How have we handled epidemics in the past? What tools can we use to think about COVID-19 right now?
As you consider summer plans to make progress on your degree, we invite you to consider these courses that will help you work within our currently evolving situation. Visit SIS to enroll!
ANTH/BIOL/EEPS/HSTY/PHIL 225 Evolution
Evolution happens on many levels, from the smallest virus to the largest dinosaur, and perhaps even on other planets! Coronavirus, dinos and astrobiology are among the foci of this unique course and we will have a fun online lab on how epidemics spread. Periodic guest lectures by vaccine hunter Jurgen Bosch will give us an insider’s view of the current state of the pandemic and introduce us to the tools and techniques scientists are using to fight the outbreak.
ARTS 322: Digital Photography 1
Introduction of color and digital photography, creating compelling color digital photographs by incorporating correct workflow practices, historical perspectives and artistic principals in the time of the Coronavirus. Instruction via Zoom and Canvas. Tutorials, field work (photography), research in the history of the medium of color photography.
ENGL 285: Special Topics- Climate Change and Pandemic: Seeking Hope in the Dark
Dr. Matt Burkhart
This seminar explores the shared terrain between Climate Change films and writing (Cli-Fi) and cultural expressions that dramatize pandemics. While the common fare of Cli-Fi centers on speculative and dystopian fiction, this course also attends substantially to what Rebecca Solnit has framed as “hope in the dark” as she writes of “extraordinary communities that arise in disaster.” More than just a recipe for gloomy summer reading, this course invites participants to consider how we define our humanity–individually and collectively–as we envision consequential cultural, environmental, economic, and political paths to navigate global health crises.
HSTY 241: Inventing Public Health
Prof. John Broich
This course shows students the deep history of public health and especially epidemic responses. Along the way, participants will stop in ancient Greece, Victorian Britain, the world of 1918, all the way to today. Students will train at reading the connections between human bodies, political power, medical science, and public health infrastructures.
RLGN 171: Introduction to Christianity
In this course, we will study historical, literary, and theological sources to become familiar with Christianity, learning the basic grammar of the Christian faith. We will learn how Christians have told the story of who God is, what God has done, what God is doing, and what God will do. In light of the COVID-19 pandemic, we will especially consider Christian responses to theodicy: how do we reconcile God’s goodness and providence with the existence of evil and suffering?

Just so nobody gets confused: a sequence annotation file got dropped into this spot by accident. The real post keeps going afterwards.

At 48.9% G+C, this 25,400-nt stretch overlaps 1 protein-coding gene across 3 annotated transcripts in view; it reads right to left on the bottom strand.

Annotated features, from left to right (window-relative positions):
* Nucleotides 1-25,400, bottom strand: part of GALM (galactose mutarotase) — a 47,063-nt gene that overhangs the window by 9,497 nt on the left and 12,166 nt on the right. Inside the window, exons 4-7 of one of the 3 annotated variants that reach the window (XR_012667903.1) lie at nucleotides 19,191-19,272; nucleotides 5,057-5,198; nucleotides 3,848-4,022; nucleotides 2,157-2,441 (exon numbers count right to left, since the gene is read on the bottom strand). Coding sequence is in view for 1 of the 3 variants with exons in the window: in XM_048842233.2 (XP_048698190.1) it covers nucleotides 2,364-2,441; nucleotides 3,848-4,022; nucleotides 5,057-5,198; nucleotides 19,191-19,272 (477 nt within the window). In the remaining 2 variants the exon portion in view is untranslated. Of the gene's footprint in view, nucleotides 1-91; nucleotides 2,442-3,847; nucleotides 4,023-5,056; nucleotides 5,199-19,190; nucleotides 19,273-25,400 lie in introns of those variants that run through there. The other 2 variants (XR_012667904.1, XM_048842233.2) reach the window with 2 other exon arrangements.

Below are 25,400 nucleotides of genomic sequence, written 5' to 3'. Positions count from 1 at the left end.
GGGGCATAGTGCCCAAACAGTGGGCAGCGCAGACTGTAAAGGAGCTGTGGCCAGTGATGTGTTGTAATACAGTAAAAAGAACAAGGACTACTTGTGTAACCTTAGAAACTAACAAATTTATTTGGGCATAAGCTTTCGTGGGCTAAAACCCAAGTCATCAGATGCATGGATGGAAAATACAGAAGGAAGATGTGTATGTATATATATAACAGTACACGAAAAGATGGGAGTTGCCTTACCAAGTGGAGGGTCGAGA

RLGN 215: Religion in America
This class asks contemporary questions about religion and culture, such as the role of religious protest during the Vietnam War, how America’s response to 9/11 was just as religious as the “jihadist” terrorism itself, and how pop culture icons like Lady Gaga and Game of Thrones have shifted younger Americans towards the identity of being “spiritual but not religious.” For this July term, we will also be adding a special unit on religion and medicine, which will allow us to ask questions about politics, faith, and ritual during the Covid-19 crisis. (Questions like: Why are churches still open during the stay-at-home order? And How do we mourn the death of loved ones when funerals are prohibited?)
SOCI 113: Critical Problems in Modern Society
We examine the social conditions that harm some individuals or society as a whole, especially those related to social inequality and disadvantage. We do this through the lens of current events. Related to the social problems that the COVID-19 pandemic has exposed in our society, course topics include: distinguishing fact, opinion, and “fake” news; social construction of the immigration threat and scapegoating; disproportionate risk of illness in race/ethnic minority populations and poor persons; the effect of social isolation and loneliness on health; and political efforts to erase voting rights.
SPAN 101M: Elementary Medical Spanish
Introductory Spanish designed for (but not limited to) students in pre-health fields. Students will be able to ask Spanish- speaking patients questions about COVID-19 symptoms and have a simple discussion about prevention and treatment. After this course students will be able to take SPAN 102 .
USSO 293B: Epidemics and American Identity
Dr. Carli Leone
In this course we will examine three of the most devastating epidemics in American history: Yellow Fever in the 1790s, Spanish Flu in 1918, and HIV/AIDS in the 1980s. Using historical accounts as well as fictional representations, we will consider the social, medical, and governmental responses to the outbreaks and the subsequent effects on identity and the construction of “otherness.” Throughout the course, we will bear in mind our experience of COVID-19 and the impact it has had on our sense of self.